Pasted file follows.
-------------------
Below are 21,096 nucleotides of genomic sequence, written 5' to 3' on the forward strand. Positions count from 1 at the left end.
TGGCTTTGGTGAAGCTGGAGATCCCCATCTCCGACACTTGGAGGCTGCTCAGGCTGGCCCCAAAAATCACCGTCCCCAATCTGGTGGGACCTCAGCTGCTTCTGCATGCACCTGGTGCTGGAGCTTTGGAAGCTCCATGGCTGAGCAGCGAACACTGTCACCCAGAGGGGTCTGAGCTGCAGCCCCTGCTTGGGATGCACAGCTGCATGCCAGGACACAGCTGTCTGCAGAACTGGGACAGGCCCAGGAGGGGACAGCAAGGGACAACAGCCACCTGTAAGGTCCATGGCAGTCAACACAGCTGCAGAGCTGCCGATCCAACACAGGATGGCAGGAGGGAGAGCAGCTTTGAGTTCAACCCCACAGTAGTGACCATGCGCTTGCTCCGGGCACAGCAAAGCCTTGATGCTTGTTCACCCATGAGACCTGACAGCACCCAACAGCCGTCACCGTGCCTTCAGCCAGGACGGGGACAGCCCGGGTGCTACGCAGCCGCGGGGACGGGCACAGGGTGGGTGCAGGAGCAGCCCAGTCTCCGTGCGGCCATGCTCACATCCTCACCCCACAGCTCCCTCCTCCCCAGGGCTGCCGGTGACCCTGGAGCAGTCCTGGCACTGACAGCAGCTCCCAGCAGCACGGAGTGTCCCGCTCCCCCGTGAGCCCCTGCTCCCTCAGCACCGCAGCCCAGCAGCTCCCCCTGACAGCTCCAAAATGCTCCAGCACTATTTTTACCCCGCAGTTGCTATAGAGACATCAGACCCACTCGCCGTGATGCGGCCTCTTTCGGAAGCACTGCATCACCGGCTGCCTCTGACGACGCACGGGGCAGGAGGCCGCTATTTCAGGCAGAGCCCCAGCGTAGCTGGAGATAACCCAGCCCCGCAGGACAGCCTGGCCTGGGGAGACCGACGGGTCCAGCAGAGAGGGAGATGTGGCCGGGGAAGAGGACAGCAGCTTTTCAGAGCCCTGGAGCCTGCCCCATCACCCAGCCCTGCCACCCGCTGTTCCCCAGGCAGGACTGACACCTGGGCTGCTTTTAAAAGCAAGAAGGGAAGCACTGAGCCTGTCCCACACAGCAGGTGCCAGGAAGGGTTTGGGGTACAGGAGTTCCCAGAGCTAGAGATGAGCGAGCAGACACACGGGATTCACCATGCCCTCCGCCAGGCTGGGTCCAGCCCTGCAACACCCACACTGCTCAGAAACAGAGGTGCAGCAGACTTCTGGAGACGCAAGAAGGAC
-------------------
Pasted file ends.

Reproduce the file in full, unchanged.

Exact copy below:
Below are 21,096 nucleotides of genomic sequence, written 5' to 3' on the forward strand. Positions count from 1 at the left end.
TGGCTTTGGTGAAGCTGGAGATCCCCATCTCCGACACTTGGAGGCTGCTCAGGCTGGCCCCAAAAATCACCGTCCCCAATCTGGTGGGACCTCAGCTGCTTCTGCATGCACCTGGTGCTGGAGCTTTGGAAGCTCCATGGCTGAGCAGCGAACACTGTCACCCAGAGGGGTCTGAGCTGCAGCCCCTGCTTGGGATGCACAGCTGCATGCCAGGACACAGCTGTCTGCAGAACTGGGACAGGCCCAGGAGGGGACAGCAAGGGACAACAGCCACCTGTAAGGTCCATGGCAGTCAACACAGCTGCAGAGCTGCCGATCCAACACAGGATGGCAGGAGGGAGAGCAGCTTTGAGTTCAACCCCACAGTAGTGACCATGCGCTTGCTCCGGGCACAGCAAAGCCTTGATGCTTGTTCACCCATGAGACCTGACAGCACCCAACAGCCGTCACCGTGCCTTCAGCCAGGACGGGGACAGCCCGGGTGCTACGCAGCCGCGGGGACGGGCACAGGGTGGGTGCAGGAGCAGCCCAGTCTCCGTGCGGCCATGCTCACATCCTCACCCCACAGCTCCCTCCTCCCCAGGGCTGCCGGTGACCCTGGAGCAGTCCTGGCACTGACAGCAGCTCCCAGCAGCACGGAGTGTCCCGCTCCCCCGTGAGCCCCTGCTCCCTCAGCACCGCAGCCCAGCAGCTCCCCCTGACAGCTCCAAAATGCTCCAGCACTATTTTTACCCCGCAGTTGCTATAGAGACATCAGACCCACTCGCCGTGATGCGGCCTCTTTCGGAAGCACTGCATCACCGGCTGCCTCTGACGACGCACGGGGCAGGAGGCCGCTATTTCAGGCAGAGCCCCAGCGTAGCTGGAGATAACCCAGCCCCGCAGGACAGCCTGGCCTGGGGAGACCGACGGGTCCAGCAGAGAGGGAGATGTGGCCGGGGAAGAGGACAGCAGCTTTTCAGAGCCCTGGAGCCTGCCCCATCACCCAGCCCTGCCACCCGCTGTTCCCCAGGCAGGACTGACACCTGGGCTGCTTTTAAAAGCAAGAAGGGAAGCACTGAGCCTGTCCCACACAGCAGGTGCCAGGAAGGGTTTGGGGTACAGGAGTTCCCAGAGCTAGAGATGAGCGAGCAGACACACGGGATTCACCATGCCCTCCGCCAGGCTGGGTCCAGCCCTGCAACACCCACACTGCTCAGAAACAGAGGTGCAGCAGACTTCTGGAGACGCAAGAAGGAC